Managing noise exposure is complex in terms of accurately assessing sound levels, identifying and ranking the dominant noise sources, and finding effective control solutions.
Selecting the right head-to-toe PPE solutions is the first step in keeping laborers safe in the most extreme conditions.
Out of sight doesn’t mean out of mind—and certainly not out of existence.
Enhancing flame resistant PPE safety programs to protect against combustible dust hazards.
With so many options, functions, and fits, selection can be overwhelming.
A lockout/tagout system is essential to any safety program.
Understanding the fundamentals of falls.
Developing a lockout/tagout program is easier said than done.
Small businesses often find it difficult to execute PSM.
How do you manage the decision-making of large groups of employees working in risky environments, and can you give away the necessary rights to those closest to work to make critical choices in how they work?
In this digital world, companies are beginning to integrate wearable technologies and data science into their EHS programs to improve worker safety.
Mounting research shows that both job rotation strategies are, at best, ineffective in reducing MSDs in the workplace.
Following the regulations and staying in compliance are important, but we know you want to go beyond minimum requirements to keep your employees safe.
Natural light in the workplace affects a number of health aspects like mood, sleep, vitamin D levels, and eye health--and it heightens productivity levels.
Health officials remind people to follow safe and sanitary practices when preparing food for holiday gatherings, and food borne illnesses are not out of the realm of possibility.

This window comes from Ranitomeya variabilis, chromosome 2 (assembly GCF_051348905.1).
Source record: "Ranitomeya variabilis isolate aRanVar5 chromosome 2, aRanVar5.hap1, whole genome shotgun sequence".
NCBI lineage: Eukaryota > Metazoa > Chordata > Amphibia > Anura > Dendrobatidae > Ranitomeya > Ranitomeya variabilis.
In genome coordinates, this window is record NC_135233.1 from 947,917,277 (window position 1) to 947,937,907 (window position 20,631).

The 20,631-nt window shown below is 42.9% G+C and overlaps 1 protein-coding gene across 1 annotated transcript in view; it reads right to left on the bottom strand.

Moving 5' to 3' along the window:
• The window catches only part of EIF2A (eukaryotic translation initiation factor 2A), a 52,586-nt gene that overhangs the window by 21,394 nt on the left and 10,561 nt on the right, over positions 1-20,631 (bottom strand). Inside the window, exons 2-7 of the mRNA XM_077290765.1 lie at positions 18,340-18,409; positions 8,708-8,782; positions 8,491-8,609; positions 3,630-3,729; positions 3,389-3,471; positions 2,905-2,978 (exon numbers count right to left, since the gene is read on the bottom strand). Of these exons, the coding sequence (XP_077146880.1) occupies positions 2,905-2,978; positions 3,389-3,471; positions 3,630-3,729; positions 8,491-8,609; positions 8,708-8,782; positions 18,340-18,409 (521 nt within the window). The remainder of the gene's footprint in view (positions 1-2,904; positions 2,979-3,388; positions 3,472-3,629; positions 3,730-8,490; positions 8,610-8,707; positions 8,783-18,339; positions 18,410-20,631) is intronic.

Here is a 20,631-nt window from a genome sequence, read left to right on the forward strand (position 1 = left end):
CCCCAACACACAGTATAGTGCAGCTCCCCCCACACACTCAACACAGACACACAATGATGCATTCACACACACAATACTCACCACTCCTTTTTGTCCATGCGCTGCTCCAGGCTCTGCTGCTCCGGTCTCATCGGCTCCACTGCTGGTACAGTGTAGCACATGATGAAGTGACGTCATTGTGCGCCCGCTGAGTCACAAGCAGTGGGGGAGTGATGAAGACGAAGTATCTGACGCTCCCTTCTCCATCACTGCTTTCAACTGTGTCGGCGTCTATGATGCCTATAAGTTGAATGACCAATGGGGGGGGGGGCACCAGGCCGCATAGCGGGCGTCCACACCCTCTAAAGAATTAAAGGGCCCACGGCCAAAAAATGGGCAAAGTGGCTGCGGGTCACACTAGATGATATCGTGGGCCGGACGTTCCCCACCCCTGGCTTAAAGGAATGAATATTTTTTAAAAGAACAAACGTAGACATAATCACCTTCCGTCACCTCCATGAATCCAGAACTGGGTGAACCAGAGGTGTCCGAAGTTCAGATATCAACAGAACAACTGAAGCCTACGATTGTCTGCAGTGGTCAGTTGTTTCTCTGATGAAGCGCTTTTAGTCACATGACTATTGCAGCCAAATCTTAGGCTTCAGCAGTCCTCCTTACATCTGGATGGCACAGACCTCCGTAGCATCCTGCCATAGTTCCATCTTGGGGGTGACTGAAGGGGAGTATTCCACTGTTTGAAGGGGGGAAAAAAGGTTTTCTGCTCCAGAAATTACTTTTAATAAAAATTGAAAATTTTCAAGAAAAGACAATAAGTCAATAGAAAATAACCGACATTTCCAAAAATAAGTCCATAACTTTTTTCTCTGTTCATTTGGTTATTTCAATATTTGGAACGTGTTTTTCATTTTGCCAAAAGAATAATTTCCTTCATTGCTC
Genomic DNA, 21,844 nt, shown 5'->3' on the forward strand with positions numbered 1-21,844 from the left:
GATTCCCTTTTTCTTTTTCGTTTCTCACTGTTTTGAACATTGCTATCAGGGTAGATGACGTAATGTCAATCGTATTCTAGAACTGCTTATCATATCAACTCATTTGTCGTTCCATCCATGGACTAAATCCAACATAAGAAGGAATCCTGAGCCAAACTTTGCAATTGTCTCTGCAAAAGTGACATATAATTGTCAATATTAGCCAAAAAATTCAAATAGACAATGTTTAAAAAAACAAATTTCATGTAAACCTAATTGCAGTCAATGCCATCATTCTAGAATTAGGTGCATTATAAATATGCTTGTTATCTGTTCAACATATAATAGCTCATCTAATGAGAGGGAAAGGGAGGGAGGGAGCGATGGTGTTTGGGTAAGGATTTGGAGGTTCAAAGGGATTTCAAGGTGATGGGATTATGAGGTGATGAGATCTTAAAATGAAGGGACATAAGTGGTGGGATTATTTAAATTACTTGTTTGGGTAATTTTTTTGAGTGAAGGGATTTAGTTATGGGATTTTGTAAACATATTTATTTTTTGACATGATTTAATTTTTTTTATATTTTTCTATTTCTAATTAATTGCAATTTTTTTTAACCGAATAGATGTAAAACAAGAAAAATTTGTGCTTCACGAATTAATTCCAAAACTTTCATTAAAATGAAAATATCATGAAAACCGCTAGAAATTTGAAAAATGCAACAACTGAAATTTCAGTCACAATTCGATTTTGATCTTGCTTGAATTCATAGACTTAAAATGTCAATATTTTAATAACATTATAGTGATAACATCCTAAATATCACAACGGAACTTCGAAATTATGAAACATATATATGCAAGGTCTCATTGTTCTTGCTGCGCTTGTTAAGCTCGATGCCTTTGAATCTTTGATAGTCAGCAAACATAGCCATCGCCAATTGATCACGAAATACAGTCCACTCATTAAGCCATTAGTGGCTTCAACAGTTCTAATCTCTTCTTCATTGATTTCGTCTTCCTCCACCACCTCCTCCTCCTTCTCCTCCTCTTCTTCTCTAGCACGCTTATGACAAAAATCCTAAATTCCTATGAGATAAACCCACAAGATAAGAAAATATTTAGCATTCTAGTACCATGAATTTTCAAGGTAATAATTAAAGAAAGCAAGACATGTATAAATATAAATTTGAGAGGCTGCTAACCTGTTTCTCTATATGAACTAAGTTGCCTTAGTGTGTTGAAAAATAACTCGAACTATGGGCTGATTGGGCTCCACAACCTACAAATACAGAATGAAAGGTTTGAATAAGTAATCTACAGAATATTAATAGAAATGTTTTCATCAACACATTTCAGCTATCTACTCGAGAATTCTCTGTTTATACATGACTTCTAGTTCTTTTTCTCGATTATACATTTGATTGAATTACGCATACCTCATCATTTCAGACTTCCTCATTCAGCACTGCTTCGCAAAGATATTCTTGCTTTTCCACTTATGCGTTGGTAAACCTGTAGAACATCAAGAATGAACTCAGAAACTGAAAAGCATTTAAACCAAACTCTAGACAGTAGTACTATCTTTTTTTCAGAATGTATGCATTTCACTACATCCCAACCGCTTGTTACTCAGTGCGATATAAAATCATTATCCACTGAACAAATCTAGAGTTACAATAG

Work-related stress affects 83 percent of employees, yet many companies are not treating this as a health issue.
Violence in the workplace is an unfortunately common experience for many health care workers, and until now, there was no law protecting their safety. Now, a passed House bill might change that.
We asked 20 safety and health leaders from various industries to give us their predictions on the trends they see most affecting occupational health in 2020 and beyond. After talking to these subject matter experts, we noticed several themes emerge.
Recent data suggests that workplace violence and harassment is on the rise for nurses, but most nurses would pick the same career again and again.
With winter comes a whole new set of risks people should be aware of on and off the job. OSHA has outlined a handful of winter hazards and tips on how to protect workers as the seasons change and winter approaches.
One recent survey shows that most Americans feel pressure to show up to work sick.
Successful cultures of safety are not ashamed of near misses.
Earlier this week, researchers received $1.2 million to develop a model to better measure the effects of particulate air pollution on human health, according to the Milken Institute School of Public Health.
While computer-based training can be a great enhancement to various training, OSHA reminds employers that they must offer interactive and hands-on opportunities with qualified trainers.
You can hear the audible groan when employees are told they need to go through safety trainings, but with the number of hazards on the job workers cannot go without these vital trainings. When an incident happens, employees must be able to refer back to their training—and fast.
The idea of robots in the workplace is no longer a sci-fi plot. The future is here – and so are those robots.
The American Heart Association News knows it’s difficult to make work lunches nutritious. Here are a few reasons why most people struggle to eat well during lunch and how you can change that.
To assist you in building your own full-service safety program, J. J Keller’s trusted team of in-house subject-matter experts have compiled the ten questions they’re most frequently asked regarding written safety plans below.
There are often gray areas with injury and illness recordkeeping where it is not clear whether an injury meets the recording criteria, or in some cases, how and where the injury should be recorded.
When it comes to gas detection, compliance with OSHA standards is a gray area.